This godly fear also flows from a sense of the love and kindness of God to the soul. Where there is no sense or hope of the kindness and mercy of God by Jesus Christ, there can be none of this fear, but rather wrath and despair, which produceth that fear that is either devilish, or else that which is only wrought in us by .the Spirit as a Spirit of bondage; wherefore the godly fear that now I treat of, floweth from some sense or hope of mercy from God by Jesus Christ. "If thou, Lord," said David, "shouldest mark iniquities, O Lord, who shall stand? but there is forgiveness with thee, that thou mayest be feared," Psa. csxx. 3, 4.
"There is forgiveness with thee." This the soul has sense of an hope in, and therefore feareth God. Indeed, nothing can lay a stronger obligation upon the heart to fear God, than sense of, or hope in mercy. This begetteth true tenderness of heart, true godly softness of spirit; this truly endeareth the affections to God; and in this true tenderness, softness, and endearedness of affection to God, lieth the very essence of this fear of the Lord, as is manifest by the fruit of this fear when we shall come to speak of it.
This fear of God flows from a due consideration of the judgments of God, that are to be executed in the world, yea upon professors too: yea, further, God's people themselves, I mean, as to themselves, have such a consideration of his judgments towards them, as to produce this godly fear.
When , God's judgments are in the earth, they effect the fear of his name in the hearts of his own people. "My flesh trembleth for fear of thee," said David; "and I am afraid of thy judgments," Psa. cxix. 120. When God smote Uzza, "David was afraid of God that day," 1 Chron. xiii. 12. Indeed, many regard not the works of the Lord, nor take notice of the operation of his hands, and such cannot fear the Lord. But others observe and regard, and wisely consider of his doings, and of the judgments that he executeth, and that makes them fear the Lord.
This God himself suggesteth as a means to make us fear him. Hence he commanded the false prophet to be stoned, "that all Israel might hear and fear." Hence also he commanded that the rebellious son should be stoned, "that all Israel might hear and fear." The false witness was also to have the same judgment of God executed upon him, "that all Israel might hear and fear." The man also that did aught presumptuously was to die, "that all Israel might hear and fear," Deut. xiii. 11; xxi. 21; xvii. 13; xix. 20.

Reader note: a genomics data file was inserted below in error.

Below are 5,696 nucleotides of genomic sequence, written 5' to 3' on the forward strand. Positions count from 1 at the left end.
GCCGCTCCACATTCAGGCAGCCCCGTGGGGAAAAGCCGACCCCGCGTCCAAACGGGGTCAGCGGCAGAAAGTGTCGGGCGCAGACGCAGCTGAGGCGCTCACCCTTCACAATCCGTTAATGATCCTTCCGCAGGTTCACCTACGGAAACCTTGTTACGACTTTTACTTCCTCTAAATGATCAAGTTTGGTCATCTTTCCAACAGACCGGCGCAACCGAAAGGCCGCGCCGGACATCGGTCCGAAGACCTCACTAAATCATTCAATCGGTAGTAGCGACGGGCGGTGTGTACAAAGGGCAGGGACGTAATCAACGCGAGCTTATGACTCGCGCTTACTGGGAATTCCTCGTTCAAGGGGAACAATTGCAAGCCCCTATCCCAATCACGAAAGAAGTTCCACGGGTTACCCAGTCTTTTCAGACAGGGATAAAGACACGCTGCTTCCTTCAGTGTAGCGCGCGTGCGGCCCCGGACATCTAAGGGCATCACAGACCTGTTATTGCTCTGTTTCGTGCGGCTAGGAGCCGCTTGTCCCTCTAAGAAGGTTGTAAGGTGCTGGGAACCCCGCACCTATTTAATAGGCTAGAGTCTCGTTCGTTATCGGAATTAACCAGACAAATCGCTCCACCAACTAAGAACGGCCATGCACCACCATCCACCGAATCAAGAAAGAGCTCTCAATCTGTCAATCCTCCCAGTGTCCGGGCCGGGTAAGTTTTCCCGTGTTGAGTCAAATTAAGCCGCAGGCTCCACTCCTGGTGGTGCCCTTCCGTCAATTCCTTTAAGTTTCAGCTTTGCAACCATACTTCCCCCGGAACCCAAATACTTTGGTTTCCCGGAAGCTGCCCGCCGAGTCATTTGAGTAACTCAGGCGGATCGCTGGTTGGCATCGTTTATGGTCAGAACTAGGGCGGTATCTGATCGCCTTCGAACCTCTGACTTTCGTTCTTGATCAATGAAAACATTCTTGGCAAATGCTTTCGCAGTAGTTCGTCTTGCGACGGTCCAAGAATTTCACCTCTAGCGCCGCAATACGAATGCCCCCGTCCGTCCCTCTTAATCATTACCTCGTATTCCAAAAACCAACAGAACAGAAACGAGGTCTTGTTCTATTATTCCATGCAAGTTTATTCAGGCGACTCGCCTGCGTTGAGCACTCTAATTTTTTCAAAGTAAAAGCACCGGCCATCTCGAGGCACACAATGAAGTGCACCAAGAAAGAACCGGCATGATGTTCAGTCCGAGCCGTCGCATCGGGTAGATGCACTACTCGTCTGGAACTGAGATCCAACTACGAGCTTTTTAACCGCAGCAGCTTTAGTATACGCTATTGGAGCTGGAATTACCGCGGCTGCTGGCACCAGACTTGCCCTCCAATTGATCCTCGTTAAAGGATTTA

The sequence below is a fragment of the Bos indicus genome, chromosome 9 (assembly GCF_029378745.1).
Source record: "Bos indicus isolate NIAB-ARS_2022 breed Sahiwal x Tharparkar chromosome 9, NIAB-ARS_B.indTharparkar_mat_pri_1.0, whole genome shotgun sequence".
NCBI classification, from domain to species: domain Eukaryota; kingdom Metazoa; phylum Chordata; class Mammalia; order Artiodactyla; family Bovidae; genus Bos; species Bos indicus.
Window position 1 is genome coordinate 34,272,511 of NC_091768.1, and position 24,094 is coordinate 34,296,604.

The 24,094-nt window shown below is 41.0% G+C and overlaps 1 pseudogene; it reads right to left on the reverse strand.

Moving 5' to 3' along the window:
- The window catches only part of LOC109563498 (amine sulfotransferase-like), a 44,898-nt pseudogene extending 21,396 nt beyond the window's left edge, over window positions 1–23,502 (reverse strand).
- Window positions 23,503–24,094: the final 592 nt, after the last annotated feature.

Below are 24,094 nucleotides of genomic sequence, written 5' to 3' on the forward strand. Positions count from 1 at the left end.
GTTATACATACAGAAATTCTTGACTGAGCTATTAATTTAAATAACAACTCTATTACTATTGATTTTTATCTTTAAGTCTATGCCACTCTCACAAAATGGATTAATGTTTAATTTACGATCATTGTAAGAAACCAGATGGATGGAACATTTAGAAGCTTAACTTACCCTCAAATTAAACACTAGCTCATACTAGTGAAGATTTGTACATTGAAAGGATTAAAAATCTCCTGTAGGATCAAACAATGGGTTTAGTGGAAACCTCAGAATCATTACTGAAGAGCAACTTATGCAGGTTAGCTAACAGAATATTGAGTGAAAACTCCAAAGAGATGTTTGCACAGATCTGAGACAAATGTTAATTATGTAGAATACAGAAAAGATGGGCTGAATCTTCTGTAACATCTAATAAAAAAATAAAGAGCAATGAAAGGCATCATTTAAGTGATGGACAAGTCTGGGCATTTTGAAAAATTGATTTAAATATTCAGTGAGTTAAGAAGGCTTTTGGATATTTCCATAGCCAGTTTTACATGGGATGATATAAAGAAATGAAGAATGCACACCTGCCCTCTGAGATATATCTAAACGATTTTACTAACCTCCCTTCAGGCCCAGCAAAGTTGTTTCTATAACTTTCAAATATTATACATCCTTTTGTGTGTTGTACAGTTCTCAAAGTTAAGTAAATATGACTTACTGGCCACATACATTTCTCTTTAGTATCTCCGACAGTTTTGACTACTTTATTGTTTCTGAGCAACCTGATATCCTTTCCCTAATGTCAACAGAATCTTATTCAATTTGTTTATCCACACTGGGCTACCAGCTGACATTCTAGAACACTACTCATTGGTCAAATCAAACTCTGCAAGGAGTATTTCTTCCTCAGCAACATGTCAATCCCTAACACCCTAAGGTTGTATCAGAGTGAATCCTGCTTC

There is a natural tendency in judgments, as judgments, to beget a fear of God in the heart of man as man: but when the observation of the judgments of God is made by him that hath a principle of true grace in his soul, that observation being made, I say, by a gracious heart, produceth a fear of God in the soul, of its own nature, namely, a gracious or godly fear of God.
This godly fear also flows from a godly remembrance of our former distresses, when we were distressed with our first fears; for though our first fears were begotten in us by the Spirit's working as a Spirit of bondage, and so are not always to be entertained as such, yet even that fear leaveth in us, and upon our spirits, that sense and relish of our first awakenings and dread, as also occasions and produces this godly fear. "Take heed to thyself," said God, " and keep thy soul diligently, lest thou forget the things which thine eyes have seen, and lest they depart from thy heart all the days of thy life: but teach them thy sons, and thy sons' sons," Deut. iv. 9. But what were the things that their eyes had seen, that would so condemn them, should they be forgotten? The answer is, the things which they saw at Horeb; namely, the fire, the smoke, the darkness, the earthquake, and their first awakenings by the law, by which they were brought into a bondage fear; yea, they were to remember this especially. "Specially," saith he, "the day that thou stoodest before the Lord thy God in Horeb, when the Lord said unto me, Gather me the people together, and I will make them hear my words, that they mav learn to fear me all the days that they shall live upon the earth," ver. 10. The remembrance of what we saw, felt, feared, and trembled under the sense of, when our first fears were upon us, is that which will produce in our hearts this godly filial fear.